Dear Do-It Man: Perhaps you can find out what happened to Sunshine Press, which published the choice magazines Sunshine and Good Reading for Everyone. They seem to have just faded away. I miss them greatly.

      - Mrs. A.U., Salt Lake City.

      Dear A.L.: The magazines were published by Henrichs Publishing Inc., P.O. Box 40, Sunshine Park, IL 62056. The company's phone number is (217) 324-2322.

      According to a spokesman, both magazines are "temporarily discontinued." He says the company found itself in a difficult financial situation. "Costs increased. Bills had to be paid."

      He hopes to resume publication but didn't know when that might be.

      The company notified subscribers about the discontinuation. Some opted to add the time remaining on their subscriptions to a subscription to the reincarnated magazine. Others asked for a cash refund.

      Asthma and rhinitis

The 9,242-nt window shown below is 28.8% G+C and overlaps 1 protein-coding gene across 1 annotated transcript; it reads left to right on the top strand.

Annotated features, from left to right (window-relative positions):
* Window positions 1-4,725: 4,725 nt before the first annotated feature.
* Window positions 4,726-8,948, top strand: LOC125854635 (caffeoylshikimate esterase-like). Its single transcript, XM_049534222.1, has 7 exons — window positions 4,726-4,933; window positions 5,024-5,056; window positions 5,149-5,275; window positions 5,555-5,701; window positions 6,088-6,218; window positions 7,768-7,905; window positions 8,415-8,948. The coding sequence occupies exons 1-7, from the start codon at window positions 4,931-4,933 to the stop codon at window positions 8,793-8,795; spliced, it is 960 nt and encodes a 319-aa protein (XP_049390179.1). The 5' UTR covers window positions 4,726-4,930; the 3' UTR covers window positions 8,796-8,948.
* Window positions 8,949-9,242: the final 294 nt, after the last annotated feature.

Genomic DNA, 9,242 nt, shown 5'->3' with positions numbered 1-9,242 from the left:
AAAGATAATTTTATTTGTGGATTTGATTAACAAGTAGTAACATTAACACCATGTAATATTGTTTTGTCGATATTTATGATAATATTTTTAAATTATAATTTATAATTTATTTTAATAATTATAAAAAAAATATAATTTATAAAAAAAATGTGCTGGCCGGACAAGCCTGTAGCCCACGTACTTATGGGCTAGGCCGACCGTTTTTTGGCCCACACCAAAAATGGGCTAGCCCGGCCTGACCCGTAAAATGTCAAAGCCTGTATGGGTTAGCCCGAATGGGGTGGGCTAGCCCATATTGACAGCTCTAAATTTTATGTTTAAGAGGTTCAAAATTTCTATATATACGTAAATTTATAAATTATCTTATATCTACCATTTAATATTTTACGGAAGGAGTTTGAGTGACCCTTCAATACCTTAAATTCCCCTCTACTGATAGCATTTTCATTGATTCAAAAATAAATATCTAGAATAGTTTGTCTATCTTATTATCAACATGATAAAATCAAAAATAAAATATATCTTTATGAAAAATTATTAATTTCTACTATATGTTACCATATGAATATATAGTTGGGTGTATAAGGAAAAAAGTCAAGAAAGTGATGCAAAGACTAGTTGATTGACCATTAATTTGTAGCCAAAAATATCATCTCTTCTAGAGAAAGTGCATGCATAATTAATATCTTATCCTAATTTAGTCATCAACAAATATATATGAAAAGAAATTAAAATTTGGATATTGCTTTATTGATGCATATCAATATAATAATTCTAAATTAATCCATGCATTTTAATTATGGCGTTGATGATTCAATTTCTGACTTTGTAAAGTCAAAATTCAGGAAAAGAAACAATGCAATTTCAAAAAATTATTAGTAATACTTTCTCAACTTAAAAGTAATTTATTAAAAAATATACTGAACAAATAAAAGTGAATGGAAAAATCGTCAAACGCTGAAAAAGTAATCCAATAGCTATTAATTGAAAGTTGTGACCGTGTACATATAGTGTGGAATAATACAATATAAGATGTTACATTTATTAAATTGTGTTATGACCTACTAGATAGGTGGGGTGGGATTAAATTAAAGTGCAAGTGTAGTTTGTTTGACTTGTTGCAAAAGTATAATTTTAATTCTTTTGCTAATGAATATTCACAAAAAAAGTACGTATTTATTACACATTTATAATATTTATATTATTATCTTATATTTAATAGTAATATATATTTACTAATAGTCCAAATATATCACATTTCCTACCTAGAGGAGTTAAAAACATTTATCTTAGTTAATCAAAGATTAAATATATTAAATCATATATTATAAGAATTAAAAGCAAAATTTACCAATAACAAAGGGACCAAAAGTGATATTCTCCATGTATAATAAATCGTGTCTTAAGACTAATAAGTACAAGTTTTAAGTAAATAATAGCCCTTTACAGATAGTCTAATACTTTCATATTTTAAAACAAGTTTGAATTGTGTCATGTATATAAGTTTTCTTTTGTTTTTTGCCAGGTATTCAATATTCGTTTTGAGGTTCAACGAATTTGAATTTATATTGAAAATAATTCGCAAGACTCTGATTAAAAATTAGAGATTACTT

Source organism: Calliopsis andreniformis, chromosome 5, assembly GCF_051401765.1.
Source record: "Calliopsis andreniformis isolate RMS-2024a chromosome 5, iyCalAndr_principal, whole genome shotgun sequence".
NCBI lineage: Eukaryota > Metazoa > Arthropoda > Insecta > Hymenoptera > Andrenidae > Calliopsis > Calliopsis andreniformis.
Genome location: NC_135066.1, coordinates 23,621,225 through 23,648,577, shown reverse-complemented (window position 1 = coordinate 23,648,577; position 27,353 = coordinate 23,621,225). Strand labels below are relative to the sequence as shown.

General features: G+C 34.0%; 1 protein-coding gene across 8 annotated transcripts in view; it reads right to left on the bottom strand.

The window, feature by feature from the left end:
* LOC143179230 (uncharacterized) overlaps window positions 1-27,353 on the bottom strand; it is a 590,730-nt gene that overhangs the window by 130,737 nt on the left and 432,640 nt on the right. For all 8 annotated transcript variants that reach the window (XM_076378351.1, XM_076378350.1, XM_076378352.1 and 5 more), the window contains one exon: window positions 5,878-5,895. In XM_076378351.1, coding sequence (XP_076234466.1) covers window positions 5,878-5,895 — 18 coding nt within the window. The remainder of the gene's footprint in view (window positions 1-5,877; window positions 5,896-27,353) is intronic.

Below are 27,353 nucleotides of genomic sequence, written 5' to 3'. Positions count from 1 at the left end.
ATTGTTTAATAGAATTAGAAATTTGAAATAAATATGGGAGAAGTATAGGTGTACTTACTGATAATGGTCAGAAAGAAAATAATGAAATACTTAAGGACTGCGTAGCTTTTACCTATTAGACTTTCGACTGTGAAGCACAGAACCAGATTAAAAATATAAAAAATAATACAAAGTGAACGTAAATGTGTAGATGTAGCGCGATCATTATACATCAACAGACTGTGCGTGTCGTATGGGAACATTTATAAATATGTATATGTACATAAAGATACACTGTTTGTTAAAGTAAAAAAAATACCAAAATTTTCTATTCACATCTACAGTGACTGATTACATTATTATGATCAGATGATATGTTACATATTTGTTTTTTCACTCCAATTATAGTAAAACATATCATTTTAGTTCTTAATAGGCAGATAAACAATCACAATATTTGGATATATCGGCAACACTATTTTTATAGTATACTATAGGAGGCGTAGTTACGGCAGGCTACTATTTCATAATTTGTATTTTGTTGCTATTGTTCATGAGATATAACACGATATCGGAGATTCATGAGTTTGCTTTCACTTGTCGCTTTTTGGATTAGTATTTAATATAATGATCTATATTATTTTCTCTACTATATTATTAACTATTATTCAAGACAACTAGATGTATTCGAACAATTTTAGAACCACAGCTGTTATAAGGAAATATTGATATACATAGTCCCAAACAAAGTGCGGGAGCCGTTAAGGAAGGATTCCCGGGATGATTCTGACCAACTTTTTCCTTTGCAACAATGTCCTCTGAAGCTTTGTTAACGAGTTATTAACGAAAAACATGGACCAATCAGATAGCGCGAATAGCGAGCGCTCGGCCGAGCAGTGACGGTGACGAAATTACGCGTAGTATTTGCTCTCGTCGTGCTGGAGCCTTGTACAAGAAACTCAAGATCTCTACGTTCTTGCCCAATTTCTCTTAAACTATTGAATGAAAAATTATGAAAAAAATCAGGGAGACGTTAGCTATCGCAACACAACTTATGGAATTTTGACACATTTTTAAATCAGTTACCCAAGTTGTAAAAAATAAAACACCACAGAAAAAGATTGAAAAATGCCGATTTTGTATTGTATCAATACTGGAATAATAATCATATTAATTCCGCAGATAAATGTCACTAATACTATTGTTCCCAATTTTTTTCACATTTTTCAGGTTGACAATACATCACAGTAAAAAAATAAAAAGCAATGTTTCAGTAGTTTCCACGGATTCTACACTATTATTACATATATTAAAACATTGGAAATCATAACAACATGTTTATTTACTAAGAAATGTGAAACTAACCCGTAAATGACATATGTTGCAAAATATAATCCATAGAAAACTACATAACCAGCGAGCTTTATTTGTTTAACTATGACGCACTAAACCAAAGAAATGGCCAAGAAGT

A team of French medical researchers has made a fascinating discovery that will provide relief for millions of chronic asthmatics.

      Led by Dr. Michel Auber of Bichat Hospital in Paris, the researchers have determined that many asthmatic attacks are caused by allergic rhinitis - that is, the runny nose that drives people crazy during pollen and hay fever seasons.

      According to the American Lung Association, most physicians don't realize that asthma and runny nose are interrelated - that the dripping triggers asthma.

      "In patients with both rhinitis and asthma, the tendency (of physicians) has been to think, `We won't worry about the rhinitis because nobody dies from rhinitis. We'll just worry about the asthma,' " said association scientific adviser Jeffrey Wagener.

      The French researchers proved allergic rhinitis and asthma are linked. In their study, asthmatic patients were given doses of corticosteroid drugs in two ways: as a nasal spray to stop runny noses, or as a lung inhalant to ease asthma.

      The results were dramatic. Patients whose runny noses were stopped got far more relief than those who inhaled the drug into their lungs.

      Auber's researchers theorize the nasal rhinitis produces chemical substances that irritate the lungs and cause asthma.

      The American Lung Association says nasal corticosteroids and other drugs can control rhinitis in most patients. Asthma also can be reduced by avoiding what individuals are allergic to: goldenrod, tree pollen, dust, animal fur, etc.

      - Scripps Howard News Service